Last week, there was a harsh report from DBS that Singapore may lose 90,000 jobs due to the worst economic recession in recent decades, pushing the jobless rate to 5 per cent by mid-2010. It was further postulated that the economy may contract 4.8 percent in 2009.
Singaporeans have not felt the brunt of the economic hardships just yet. Yes, manufacturing and exports are in the doldrums but many companies are holding back on their layoff plans. Firstly, it is not popular, given that DBS was roundly criticized for using ”retrenching as a first resort” to save costs.
Then, budgetary measures like Job Credits have softened (or delayed) the blow and everybody is keeping their fingers crossed on a swift recovery in consumption. However, if global demand doesn’t pick up, the axe will certainly fall at some point. Meanwhile, the construction sector is still alive and kicking, a lot of construction companies have order books stretching till late 2010. After that, it is anybody’s guess what happens to this sole pillar of our economy.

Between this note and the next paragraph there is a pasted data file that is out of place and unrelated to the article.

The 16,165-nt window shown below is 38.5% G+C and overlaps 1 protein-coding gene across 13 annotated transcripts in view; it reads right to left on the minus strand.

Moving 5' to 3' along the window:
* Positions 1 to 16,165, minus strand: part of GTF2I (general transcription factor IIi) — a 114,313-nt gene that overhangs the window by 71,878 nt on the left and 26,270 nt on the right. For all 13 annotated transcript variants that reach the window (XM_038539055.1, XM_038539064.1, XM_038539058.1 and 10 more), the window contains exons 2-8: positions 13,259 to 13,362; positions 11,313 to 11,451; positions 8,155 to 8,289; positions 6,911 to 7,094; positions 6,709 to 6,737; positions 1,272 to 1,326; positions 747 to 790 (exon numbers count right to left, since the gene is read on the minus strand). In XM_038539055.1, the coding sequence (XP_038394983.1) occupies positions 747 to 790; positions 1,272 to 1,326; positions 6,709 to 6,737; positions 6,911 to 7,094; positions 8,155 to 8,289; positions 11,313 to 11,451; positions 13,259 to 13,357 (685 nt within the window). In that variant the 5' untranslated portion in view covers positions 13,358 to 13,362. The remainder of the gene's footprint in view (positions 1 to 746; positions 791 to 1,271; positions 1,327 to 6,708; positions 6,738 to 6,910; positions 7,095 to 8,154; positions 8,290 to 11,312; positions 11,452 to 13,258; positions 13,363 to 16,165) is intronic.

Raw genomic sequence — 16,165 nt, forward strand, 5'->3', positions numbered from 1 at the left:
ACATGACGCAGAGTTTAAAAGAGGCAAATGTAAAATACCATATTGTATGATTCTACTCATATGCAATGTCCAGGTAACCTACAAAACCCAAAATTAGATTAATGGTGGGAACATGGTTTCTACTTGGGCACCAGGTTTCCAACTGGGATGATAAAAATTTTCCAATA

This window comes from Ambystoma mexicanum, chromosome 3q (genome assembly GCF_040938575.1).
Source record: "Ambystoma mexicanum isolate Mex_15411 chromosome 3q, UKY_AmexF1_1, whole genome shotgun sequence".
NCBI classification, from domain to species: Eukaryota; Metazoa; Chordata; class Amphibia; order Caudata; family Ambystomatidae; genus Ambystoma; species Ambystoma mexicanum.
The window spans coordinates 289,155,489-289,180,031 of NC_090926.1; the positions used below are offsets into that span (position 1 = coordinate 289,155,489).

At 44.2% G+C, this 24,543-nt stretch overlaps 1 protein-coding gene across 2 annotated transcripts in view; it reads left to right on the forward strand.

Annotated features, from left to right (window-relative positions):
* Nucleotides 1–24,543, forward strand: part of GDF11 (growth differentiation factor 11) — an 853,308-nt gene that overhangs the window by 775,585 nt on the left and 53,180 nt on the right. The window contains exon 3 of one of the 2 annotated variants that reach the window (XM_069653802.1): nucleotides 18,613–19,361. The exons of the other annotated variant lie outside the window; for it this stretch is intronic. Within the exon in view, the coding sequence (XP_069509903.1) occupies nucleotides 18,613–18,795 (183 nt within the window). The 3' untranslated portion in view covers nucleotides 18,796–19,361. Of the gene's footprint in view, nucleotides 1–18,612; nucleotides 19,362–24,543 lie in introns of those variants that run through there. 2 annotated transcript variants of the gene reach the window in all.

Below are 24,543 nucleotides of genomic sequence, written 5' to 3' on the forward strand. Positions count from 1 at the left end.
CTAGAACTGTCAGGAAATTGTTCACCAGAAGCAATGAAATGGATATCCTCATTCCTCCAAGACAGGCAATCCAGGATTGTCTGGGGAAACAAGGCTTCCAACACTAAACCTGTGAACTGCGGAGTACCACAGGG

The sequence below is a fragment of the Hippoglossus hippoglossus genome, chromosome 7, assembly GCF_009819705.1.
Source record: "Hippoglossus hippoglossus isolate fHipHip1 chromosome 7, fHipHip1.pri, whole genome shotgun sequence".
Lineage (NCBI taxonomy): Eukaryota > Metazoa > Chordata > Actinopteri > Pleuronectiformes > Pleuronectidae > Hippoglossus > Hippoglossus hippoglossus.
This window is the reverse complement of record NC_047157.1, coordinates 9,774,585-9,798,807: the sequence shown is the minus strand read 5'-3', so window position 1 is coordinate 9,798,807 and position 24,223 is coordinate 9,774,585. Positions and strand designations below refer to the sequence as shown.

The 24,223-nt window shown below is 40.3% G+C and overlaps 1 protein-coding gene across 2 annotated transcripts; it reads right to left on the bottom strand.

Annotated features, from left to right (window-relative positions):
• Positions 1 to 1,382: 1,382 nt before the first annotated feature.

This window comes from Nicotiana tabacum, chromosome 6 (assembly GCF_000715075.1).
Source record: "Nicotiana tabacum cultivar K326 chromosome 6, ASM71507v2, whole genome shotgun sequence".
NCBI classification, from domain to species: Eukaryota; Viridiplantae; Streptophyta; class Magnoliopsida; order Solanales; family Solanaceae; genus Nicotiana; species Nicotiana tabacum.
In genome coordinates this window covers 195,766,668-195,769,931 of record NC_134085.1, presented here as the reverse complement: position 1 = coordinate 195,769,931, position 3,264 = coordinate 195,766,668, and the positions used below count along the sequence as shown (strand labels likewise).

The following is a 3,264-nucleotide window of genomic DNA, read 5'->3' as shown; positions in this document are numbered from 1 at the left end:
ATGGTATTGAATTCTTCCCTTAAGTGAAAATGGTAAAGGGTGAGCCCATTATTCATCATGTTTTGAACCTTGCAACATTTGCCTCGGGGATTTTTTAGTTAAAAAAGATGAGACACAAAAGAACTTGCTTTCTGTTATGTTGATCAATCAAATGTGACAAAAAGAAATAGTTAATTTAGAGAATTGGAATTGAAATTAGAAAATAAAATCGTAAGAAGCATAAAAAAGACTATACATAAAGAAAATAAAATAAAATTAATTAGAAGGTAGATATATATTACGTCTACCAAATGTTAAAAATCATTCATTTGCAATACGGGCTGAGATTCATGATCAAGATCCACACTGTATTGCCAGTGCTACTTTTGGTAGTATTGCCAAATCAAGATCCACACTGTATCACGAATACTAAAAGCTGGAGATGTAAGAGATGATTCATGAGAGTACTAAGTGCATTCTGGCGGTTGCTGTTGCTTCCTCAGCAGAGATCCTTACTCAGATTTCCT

In view of a protracted downturn in the job market, talking about financial freedom and retirement seems premature. The path to riches is fraught with pitholes, many investors have fallen by the wayside and need to slog even harder to make their portfolio whole again. Nevertheless, we should pick ourselves up, learn our lessons, and not lose sight of our financial goals.
Let’s go back to the basics of wealth building. There are essentially two ways to increase our cash. One way is to earn more money through investments, entrepreneurship or taking on another sideline job – seemingly futile exercises in this economic climate. Alternatively, we can cut costs by being frugal. In fact, saving money has now become a top financial priority among my friends, and me included.
A massive wave of frugality is expected worldwide. There is nothing wrong with saving money, it is only when everybody do it at the same time, that a self defeating effect of shrinking demand is felt keenly on the general economy. I am conscious of this downward spiral and have only cut back significantly on investments, rather than my spending on essential items.
Over the last two months, I planned a budget to improve my discipline in conserving cash and tracking my money. Being an easily contented person, I am happy with what I have without the monthly purchases of fancy and luxurious “stuff” to keep up with the Joneses. Thus, there was little adjustments to make as I have always lived well within my means. Read more…